Approaching the Process of Operationalizing Biosimilars in Cancer Care
The first step toward operationalizing the uptake of biosimilars is having a program-level discussion that not only describes what biosimilars are, but also assesses how they impact the bottom line and could get incorporated into treatment plans.
The first step toward operationalizing the uptake of biosimilars is having a program-level discussion that not only describes what biosimilars are, but also assesses how they impact the bottom line and could get incorporated into treatment plans, according to Sandeep Parsad, PharmD, MBA, BCOP, assistant director of pharmacy at Hematology/Oncology & Investigational Drug Services and director of the PGY2 Oncology Pharmacy Residency Program at the University of Chicago Medicine, during a session at Community Oncology Alliance Virtual 2021 Conference 2021.
However, conducting this extensive conversation as a program has gotten easier over time as biosimilars have become more widely adopted. Yet, the discussion still requires a purposeful approach that incorporates the perspectives of all involved in the treatment process, Parsad explained.
This program-level discussion includes meeting with both physicians and nursing staff to discuss the current regulatory requirements for biosimilars and provide data regarding how biosimilars compare to their reference product. During this discussion, it is beneficial to provide information regarding how, in order to be approved for use in clinical practice, biosimilars need to meet the same high standard of safety and quality as other drugs on the market.
However, biosimilars are also not interchangeable with their reference product, which highlights the reason why many physicians expect and request that they are always informed if a therapy is switched to a biosimilar.
“But I feel that it goes [sic] fairly smoothly once there’s this really open dialogue. The harder part was not the acceptance of a biosimilar as something we could use, but more so operationalizing it. The conversation then really focuses on how to approach this with patients,” Parsad said during the session.
Parsad explained that it is necessary to assess during this conversation whether it would be beneficial to switch from a branded product to a biosimilar for patients who are newly starting therapy or whether it is better to transition existing patients to a biosimilar following initial therapy with a branded product. However, this latter option raises the question of patient consent, which brings forth new questions to consider.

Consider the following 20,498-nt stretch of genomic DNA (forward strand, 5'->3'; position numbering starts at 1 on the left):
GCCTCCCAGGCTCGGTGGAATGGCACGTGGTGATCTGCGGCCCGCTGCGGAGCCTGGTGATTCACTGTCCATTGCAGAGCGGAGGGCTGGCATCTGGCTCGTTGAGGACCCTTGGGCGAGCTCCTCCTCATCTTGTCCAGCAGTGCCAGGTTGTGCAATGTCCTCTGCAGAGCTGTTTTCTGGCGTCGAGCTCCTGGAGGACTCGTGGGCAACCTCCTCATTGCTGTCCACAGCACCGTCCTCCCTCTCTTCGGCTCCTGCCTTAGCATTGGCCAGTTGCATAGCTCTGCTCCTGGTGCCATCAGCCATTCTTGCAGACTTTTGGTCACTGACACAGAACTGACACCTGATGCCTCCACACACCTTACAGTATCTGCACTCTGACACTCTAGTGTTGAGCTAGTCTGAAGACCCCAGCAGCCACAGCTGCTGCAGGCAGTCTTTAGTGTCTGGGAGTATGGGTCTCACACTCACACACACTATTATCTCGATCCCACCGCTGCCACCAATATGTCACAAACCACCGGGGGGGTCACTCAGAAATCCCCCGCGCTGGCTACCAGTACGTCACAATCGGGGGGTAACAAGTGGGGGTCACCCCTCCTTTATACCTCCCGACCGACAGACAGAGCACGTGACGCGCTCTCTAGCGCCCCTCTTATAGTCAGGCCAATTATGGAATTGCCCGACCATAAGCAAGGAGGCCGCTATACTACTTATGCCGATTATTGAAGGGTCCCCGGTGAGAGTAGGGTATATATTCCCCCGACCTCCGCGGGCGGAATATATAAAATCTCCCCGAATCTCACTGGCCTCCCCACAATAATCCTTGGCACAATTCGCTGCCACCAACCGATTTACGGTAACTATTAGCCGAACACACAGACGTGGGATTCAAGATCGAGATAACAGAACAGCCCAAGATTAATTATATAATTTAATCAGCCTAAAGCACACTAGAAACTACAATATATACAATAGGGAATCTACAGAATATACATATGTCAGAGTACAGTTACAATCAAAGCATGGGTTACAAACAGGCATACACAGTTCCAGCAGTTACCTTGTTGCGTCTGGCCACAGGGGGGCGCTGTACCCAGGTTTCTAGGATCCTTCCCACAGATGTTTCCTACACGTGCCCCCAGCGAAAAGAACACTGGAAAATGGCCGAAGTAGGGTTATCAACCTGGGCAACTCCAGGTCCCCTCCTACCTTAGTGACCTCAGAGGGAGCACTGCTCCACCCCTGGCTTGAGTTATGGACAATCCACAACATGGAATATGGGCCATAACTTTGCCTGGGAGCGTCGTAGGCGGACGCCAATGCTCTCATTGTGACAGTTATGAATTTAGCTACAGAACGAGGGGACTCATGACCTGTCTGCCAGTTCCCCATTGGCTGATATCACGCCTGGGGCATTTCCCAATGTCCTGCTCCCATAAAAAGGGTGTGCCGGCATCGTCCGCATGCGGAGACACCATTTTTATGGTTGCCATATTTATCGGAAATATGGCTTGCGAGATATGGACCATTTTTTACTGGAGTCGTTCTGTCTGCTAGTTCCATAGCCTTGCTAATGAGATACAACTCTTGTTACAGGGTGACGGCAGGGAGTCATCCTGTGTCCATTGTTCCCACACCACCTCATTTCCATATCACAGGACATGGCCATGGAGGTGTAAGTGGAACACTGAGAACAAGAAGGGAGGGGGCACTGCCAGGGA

“Do we need to reconsent those patients who have already been on a branded product and are moving over? By and large, I feel that’s been the harder issue, at least for us, and I will say, also from comments I’ve received from other colleagues, it’s that transition for patients who have been potentially for months or years on a branded product that we now need to switch over,” Parsad said during the session.
Parsad noted that at her organization, these questions have brought up other issues that have required additional discussions among both physicians and nurses within a provider group.
“If your patient is stable, is it appropriate to rock the boat and switch to a biosimilar or not? And that conversation got even more deep [sic], in my opinion, with questions about if a patient has metastatic disease, or is progressing, perhaps we’ll start with them first,” Parsad said during the session. “That we had to really work through.”
Once deciding as an organization that the data and literature provided enough evidence to pursue using biosimilars and move further on in the decision process, the next issue to face more broadly is the need for real-world evidence, Parsad explained.
“The first hump was just going from branded product to the biosimilar, but now with multiple biosimilars being available within the same drug class, if you will, what do you do then?” Parsad said during the session. “We are seeing payers that are switching their biosimilars every 3 months, so you could be faced with questioning whether a patient can move from A to B to C, and we just don’t have that [sic] data.”
Parsad also noted that informatics play a key role in the process of operationalizing biosimilars as well. When assessing pathways and treatment plans, establishing how to build in a system within a computerized physician order entry that allows providers to switch from biosimilar to biosimilar may be necessary as well.
In terms of the timeframe for these different steps, Parsad explained that her organization took approximately 3 months to have the initial program-wide discussion.
“It was meeting at a program level by level, making sure that we had buy-in, making sure that this was not an edict, and this was a true conversation,” Parsad said during the session. “Then the question of patient education, was that driven by the physician, was that driven by nursing, is it multi-modality, and how do we do that.”
However, now that her organization is firmly established as one that uses biosimilars, Parsad noted that as new biosimilars come in, the turnaround has vastly quickened.
“I will say that turnaround is about a month,” Parsad said. “Really, the timing is informatics-based. I mean, that is not a quick and easy turnaround time.”
Parsad S, Broun ER, Oskouei S, Oubre K. Biosimilars in Cancer Care: Challenges & Opportunities; April 9, 2021. Presented at: Community Oncology Alliance Virtual 2021 Conference; Accessed April 9, 2021.